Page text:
Consequentialism, Non- Consequentialism, Virtue Ethics and Care Ethics Essay

Consequentialism, Non- Consequentialism, Virtue Ethics and Care Ethics Essay

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Introduction
This essay will provide a theoretical understanding of the four ethical frameworks: Consequentialism, Non- Consequentialism, Virtue Ethics and Care Ethics. When applied to a situation these frameworks help teachers to resolve and justify their decision making. The objective is to apply the four frameworks to the scenario Helping Molly, to establish the most ethical course of action. Finally, a recommended course of action will be justification. The overarching ethical issue present within the Helping Molly scenario is the community sponsorship and the alignment with school beliefs and initiatives.

Consequentialism
Consequentialism is an ethical perspective that primarily focuses upon the consequences resulting from an action and aims to eliminate the negative consequences. Within this framework there are three sub-categories: Egoism, Altruism and Utilitarianism.

Egoism
Egoism considers the best outcome for the decision maker. From an egoist perspective the most favourable outcome for the teacher to do is minimise the stress and conflict of possible outcomes in his/her life. It is therefore in the teachers’ best interest to not upset the principle, to align a similar view to her and not accept the offer of further promotion of funding.

Altruism
Altruism perspective looks at the outcomes best for everyone excluding the decision maker. From this perspective it is important that the negative outcomes are minimised for the school, its students and Molly. From this perspective, the best outcome for the students and Molly is to give them a chance to develop their musical skills. The outcome best for the school is to be able to justify the sponsorship for Molly by reaping the benefits as a whole ...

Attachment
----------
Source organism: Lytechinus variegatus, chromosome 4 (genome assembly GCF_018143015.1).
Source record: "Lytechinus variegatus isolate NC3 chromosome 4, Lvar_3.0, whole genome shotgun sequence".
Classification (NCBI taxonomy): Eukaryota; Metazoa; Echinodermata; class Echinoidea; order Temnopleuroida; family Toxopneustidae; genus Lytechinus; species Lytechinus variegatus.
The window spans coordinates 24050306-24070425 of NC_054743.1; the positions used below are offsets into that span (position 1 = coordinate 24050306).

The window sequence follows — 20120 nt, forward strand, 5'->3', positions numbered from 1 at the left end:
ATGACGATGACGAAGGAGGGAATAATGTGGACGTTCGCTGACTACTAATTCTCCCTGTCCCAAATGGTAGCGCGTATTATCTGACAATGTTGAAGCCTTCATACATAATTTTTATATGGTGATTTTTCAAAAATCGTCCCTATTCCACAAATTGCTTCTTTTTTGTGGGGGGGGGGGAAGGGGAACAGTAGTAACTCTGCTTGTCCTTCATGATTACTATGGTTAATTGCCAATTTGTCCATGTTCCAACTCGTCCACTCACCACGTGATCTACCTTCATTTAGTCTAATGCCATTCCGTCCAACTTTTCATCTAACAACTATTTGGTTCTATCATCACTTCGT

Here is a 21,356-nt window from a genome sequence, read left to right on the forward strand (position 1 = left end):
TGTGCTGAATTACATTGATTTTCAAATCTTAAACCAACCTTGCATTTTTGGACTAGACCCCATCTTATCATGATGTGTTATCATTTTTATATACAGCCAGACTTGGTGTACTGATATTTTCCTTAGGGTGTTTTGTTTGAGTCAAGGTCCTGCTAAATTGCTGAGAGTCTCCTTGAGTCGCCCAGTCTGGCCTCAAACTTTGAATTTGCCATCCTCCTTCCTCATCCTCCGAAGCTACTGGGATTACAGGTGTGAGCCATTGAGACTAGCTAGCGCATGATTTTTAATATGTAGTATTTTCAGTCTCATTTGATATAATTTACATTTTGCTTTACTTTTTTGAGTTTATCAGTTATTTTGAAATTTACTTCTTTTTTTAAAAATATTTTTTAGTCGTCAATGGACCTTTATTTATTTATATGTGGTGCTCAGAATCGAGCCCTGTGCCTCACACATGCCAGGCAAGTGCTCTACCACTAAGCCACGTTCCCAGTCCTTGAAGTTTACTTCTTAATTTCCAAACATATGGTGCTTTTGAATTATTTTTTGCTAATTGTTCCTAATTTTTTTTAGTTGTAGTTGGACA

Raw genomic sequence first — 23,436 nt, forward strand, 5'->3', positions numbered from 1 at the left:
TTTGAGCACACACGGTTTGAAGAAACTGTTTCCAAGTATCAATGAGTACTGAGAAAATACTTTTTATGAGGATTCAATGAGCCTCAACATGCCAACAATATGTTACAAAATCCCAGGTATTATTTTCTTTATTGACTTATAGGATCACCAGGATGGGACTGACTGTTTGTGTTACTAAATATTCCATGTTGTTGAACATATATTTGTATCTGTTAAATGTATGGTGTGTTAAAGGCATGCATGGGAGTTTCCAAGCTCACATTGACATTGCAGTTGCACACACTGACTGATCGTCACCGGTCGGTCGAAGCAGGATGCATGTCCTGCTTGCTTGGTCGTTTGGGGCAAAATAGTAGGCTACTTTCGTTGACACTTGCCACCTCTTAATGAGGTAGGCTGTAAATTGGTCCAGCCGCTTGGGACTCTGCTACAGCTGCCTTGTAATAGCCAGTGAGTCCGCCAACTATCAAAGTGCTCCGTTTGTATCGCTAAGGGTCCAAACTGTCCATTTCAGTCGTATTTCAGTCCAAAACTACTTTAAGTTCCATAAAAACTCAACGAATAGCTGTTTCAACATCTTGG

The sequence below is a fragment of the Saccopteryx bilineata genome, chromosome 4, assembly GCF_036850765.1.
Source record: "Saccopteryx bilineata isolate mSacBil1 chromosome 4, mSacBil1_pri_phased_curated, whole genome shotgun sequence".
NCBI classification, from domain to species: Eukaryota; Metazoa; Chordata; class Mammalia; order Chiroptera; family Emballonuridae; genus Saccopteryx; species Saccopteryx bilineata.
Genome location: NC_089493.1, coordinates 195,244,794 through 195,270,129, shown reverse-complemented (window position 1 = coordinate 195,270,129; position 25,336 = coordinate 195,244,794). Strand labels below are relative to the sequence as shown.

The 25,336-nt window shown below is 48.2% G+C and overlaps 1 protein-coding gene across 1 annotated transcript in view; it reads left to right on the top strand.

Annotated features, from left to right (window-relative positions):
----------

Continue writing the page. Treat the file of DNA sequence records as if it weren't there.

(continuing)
... middle of paper ...


... for the teacher is a productive learning environment where student needs are being catered for.



Works Cited

Burgh, G., Field, T., Freakley, M. (2006) Ethics and the Community of Inquiry: Education for the Deliberative Democracy. Thomson Social Science Press: South Melbourne.

Sammel, A. (2010). Lecture Three. Focusing on Virtue and Care Ethics. Griffith University: Gold Coast.

Smith, M.K. (2004). The ethics of care and education. The encyclopaedia of informal
education, Retrieved from www.infed.org/thinkers/noddings.html

Queensland Government Education Queensland. (1998). Health and Physical
Education. Retrieved July 14, 2010 from http://education.qld.gov.au/curriculu
m/area/hpe/index.html

United Nations. (2010). The Universal Declaration of Human Rights. Retrieved July 9, 2010, from http://www.un.org/en/documents/udhr/index.shtml

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